Derrick Rose helps Bulls put away pesky Sixers


Derrick Rose helps Bulls put away pesky Sixers

Who cares if it was the pesky Philadelphia 76ers giving the Bulls 48 minutes of run, when nobody who bought a ticket to the festivities expected it to be difficult, because they came to see a revival.

The Derrick Rose revival.

And as the crowd roared his name after cat-quick, brainless drives to the basket resulted in vintage Rose results, it was like he never left for six weeks or even two years.

After Rose took two hard dribbles with a spin to the basket for a layup with 1:00 left, he reminded everyone his eyes were never an issue, whipping a bullet pass to Taj Gibson for a dunk to effectively seal matters Saturday night, with a 114-107 win at the United Center.

“I thought he played terrific,” Bulls coach Tom Thibodeau said. “I thought he played well in a lot of areas, he made a few great hustle plays. You can tell he is feeling good out there.”

If his first two games were the warm-up to his home return, he delivered on call with 22 points, eight assists, six rebounds and zero turnovers in 28 minutes of play, his first fourth-quarter appearance since his injury.

“I’m just happy to be playing again, excited and we’re winning games,” Rose said. “That’s what it’s all about.”

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He made eight of his 19 shots, being far more definitive on his drives to the basket late, after settling for five triples that came up short.

“The shots I missed, I felt they were good shots, in and out. I just gotta get my feet under me a little more for my jump shots,” Rose said. “But it comes with playing basketball.”

Tony Snell and Nikola Mirotic carried the sluggish Bulls early in the fourth, combining for five triples as the 76ers kept fighting back despite their already-underwhelming roster having just nine players available.

But they couldn’t keep up their execution as the Bulls had to keep pace with the Toronto Raptors, who won in Miami minutes before the Bulls game went final. Seemingly every time the Bulls were ready to put them away, a couple of their 41 3-point attempts would fall and they’d be right back in the Bulls’ faces.

It gave the Bulls time to experiment with lineups, as Thibodeau subbed offense for defense down the stretch, a tactic in the past he’d been reticent to do.

“It allows us to have Niko, Taj and Pau on the floor together,” he said. “Then when we sub, we can go more by what the game needs. They all need a good chunk of time.”

The game needed a lot at different points, especially with the Bulls struggling for efficiency, shooting just 38 percent at the half and actually trailing by one—being kept off life support by 21 trips to the foul line.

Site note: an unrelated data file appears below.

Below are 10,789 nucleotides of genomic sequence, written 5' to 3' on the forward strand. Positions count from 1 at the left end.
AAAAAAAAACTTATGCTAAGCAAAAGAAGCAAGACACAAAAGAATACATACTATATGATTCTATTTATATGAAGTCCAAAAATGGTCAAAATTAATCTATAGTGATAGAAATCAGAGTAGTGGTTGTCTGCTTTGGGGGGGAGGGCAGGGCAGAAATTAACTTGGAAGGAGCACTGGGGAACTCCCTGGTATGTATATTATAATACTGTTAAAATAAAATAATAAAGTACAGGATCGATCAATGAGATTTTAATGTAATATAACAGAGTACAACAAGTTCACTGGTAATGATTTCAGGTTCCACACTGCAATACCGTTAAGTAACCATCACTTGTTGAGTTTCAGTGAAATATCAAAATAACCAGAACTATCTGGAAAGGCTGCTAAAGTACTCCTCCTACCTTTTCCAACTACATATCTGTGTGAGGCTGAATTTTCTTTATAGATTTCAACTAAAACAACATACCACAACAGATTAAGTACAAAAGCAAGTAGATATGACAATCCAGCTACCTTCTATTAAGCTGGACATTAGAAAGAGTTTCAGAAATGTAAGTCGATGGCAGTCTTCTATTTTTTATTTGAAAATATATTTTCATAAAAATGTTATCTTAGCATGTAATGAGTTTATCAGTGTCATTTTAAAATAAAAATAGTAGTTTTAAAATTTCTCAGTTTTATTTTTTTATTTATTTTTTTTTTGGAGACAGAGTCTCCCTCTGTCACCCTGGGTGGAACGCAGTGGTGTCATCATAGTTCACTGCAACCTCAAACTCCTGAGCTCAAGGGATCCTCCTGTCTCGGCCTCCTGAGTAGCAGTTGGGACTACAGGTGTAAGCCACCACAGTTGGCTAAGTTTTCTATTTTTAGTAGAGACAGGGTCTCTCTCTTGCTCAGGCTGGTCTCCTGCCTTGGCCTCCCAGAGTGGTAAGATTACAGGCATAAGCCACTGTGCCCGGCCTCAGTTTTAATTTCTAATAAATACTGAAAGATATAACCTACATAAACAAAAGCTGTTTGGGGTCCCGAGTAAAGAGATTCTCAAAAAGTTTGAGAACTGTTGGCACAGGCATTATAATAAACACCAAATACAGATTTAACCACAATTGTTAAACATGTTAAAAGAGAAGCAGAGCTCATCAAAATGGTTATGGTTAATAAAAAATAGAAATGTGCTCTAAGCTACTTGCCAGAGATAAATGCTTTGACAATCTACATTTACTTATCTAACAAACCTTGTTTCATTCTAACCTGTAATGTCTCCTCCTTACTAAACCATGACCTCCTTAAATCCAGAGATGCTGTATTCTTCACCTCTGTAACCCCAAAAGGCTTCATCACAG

Gasol got going in the third with 14 of his 23 points, but they still couldn’t hide from the 76ers, who played hard and executed longer than anyone thought possible.

“We just took the circumstance and made it work as best we could,” 76ers coach Brett Brown said. “We went into the game against the Chicago Bulls, as good a defensive team as they are…with no point guards. To have the guys respond the way they did, I cannot ask more from them.”

It was almost enough, until Snell got going, scoring 11 in the fourth in place of Kirk Hinrich. Hinrich’s hyper-extended left knee gave him trouble again, and his status for Monday’s game in Brooklyn is unknown.

“I thought it was something I can manage through, but I guess I couldn’t,” he said.

The supporting pieces set the stage, but the night belonged to Rose, who showed what he can give when he’s playing in the final 12.

Devastating drives to the basket.

Commanding attention from defenses, leading to opportunities all over the floor.

And a confidence that this Bulls team can compete with the best, even if they let the league’s worst stick around for far too long.

"Just wanting it. Pushing myself," Rose said. "Last game just pushing the ball, turning it over. But (I'm) getting in a rhythm of attacking and getting used to having the ball in my hands in certain situations."

Robert Covington scored 22 for the 76ers, and veteran guard Jason Richardson hit four triples on his way to 19 points, as the Bulls’ ugly habit of inconsistent second quarters reared its ugly head yet again, as it did in Miami and Orlando recently.

And although it wasn’t Rose to the rescue, it was the kid from Chicago who put the finishing touches on a win that came tougher than expected, but was necessary nonetheless. 


Bulls Outsiders Podcast: Reaction to Lauri Markkanen’s injury and loss to Kings


Bulls Outsiders Podcast: Reaction to Lauri Markkanen’s injury and loss to Kings